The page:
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No sooner had Shell CEO Ben van Beurden delivered remarks at the TED Countdown Summit in Edinburgh, trumpeting Shell’s efforts to combat the climate crisis, did a fellow panellist look him in the eyes and tell him he should be “absolutely ashamed with himself.”
Lauren MacDonald, a young climate activist, had waited patiently for her turn to speak. When the microphone was handed to her, the picture she painted of the oil giant told a much different story than the one van Beurden had described moments before.
Shell is the seventh-largest polluting company on the planet, and she noted it is currently seeking a bid to develop the Cambo oilfield, a controversial drilling project in the North Sea. The project is set to extract up to 170 million barrels of oil per year. That, along with the company’s alleged involvement in the murder of the Ogoni nine in the early 1990s and its recent appeal of a Dutch court decision ordering Shell to cut emissions by 45 per cent, made van Beurden an unfit guest for the event, said MacDonald.
She looked the oil industrialist in the eye and said, “I hope that you know that we will never forget what you have done, and what Shell has done.
“I hope you know that as the climate crisis gets more and more deadly, you will be to blame.”
She then left the stage with demonstrators who had positioned themselves below as she spoke, holding up a banner that read, “No Future in Fossil Fuels.” They walked out of the auditorium, urging the audience to join them, with some following suit.
The idea for the panel was to bring together three people who share “commonalities” — namely, the desire to accelerate the energy transition, even if they have differing opinions about how to get there, said host Christiana Figueres, who was the executive secretary of the United Nations Framework Convention on Climate Change during the 2015 Paris Agreement. Van Beurden and MacDonald were also joined by Chris James, co-founder of Engine No. 1, an investment firm that ousted three members of Exxon’s board earlier this year.
Stop Cambo, a U.K.-based group that organized the protest at the TED conference, said it reached out to TED organizers once they heard of van Beurden’s involvement. Francesca, a campaigner with the group, said the action was necessary to emphasize why they believe fossil fuel companies should never be invited to climate events.
“It is disrespectful to front-line activists — many of whom were not invited to this event and are unable to attend COP26 due to vaccine apartheid — as their communities are directly harmed by the decisions of these CEOs,” said Francesca.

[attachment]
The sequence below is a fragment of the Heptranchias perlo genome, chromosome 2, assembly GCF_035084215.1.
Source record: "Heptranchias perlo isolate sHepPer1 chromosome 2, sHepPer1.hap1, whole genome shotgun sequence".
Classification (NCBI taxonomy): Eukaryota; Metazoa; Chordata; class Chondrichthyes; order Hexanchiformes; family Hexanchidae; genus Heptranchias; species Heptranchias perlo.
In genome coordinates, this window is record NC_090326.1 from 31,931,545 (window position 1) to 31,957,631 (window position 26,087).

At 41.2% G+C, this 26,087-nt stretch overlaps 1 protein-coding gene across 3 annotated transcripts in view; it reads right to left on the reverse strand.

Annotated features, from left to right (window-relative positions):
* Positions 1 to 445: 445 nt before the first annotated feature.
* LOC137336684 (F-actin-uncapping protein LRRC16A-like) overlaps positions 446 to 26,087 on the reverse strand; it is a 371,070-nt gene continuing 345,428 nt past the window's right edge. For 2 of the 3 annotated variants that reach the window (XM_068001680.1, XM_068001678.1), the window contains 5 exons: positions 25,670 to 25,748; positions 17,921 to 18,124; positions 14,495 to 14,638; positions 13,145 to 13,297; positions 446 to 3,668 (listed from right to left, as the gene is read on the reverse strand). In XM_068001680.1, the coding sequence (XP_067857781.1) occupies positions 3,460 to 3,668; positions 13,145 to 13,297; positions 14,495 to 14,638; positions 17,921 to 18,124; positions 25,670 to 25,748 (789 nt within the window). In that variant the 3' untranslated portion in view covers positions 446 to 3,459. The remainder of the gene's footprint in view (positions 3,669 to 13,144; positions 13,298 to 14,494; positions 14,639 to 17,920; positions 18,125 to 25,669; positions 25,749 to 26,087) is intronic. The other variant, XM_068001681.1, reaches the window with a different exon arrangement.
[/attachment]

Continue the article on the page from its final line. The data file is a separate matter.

“I hope that you know that we will never forget what you have done.” Climate activist @sunfloweryell0w walked out of a #TEDCountdown panel Thursday after refusing to share the stage with the CEO of oil giant Shell. #TED #COP26 #ClimateCrisis
“Van Beurden’s inclusion as a speaker suggests that these companies are part of the solution, but they are not. They should be held accountable for their crimes against humanity and be dismantled, replaced by a just transition that centres front-line communities, workers, and voices of those who are most affected by climate breakdown.”
Held in advance of COP26, the week-long TED event featured talks from numerous climate players, including Canadian climate activist Tzeporah Berman.
The conference — also known as COP, short for Conference of the Parties — has brought the world together since 1995 to hammer out agreements to reduce global warming. The talks gather policymakers, scientists, environmental activists, climate experts, and news media from the 197 member countries of the United Nations Framework Convention on Climate Change to set and work towards global climate change goals. This year, COP26 will take place at the Scottish Event Campus in Glasgow, Scotland, from Oct. 31 to Nov. 12.
The involvement of oil and gas companies at climate events, and specifically at United Nations climate conferences, has long been controversial. At the TED event, van Beurden said he recently got “disinvited” from COP26. The Wall Street Journal reported the same in September, noting both Shell and BP would be excluded from the talks because they didn’t have detailed emissions-reduction plans.
“My family is from the Niger Delta, and I know the harm Shell has caused and continues to cause by pushing us closer and closer to climate devastation. This action is the youth saying enough is enough, asking the hard questions, and demanding answers,” said Daze, a climate justice activist and creative director of Stop Cambo.
“We need Shell to commit to stopping the future harm caused by projects like the Cambo oilfield, but also addressing the past harm like the murder of Indigenous activists. Without this, Shell is not part of the future we need.”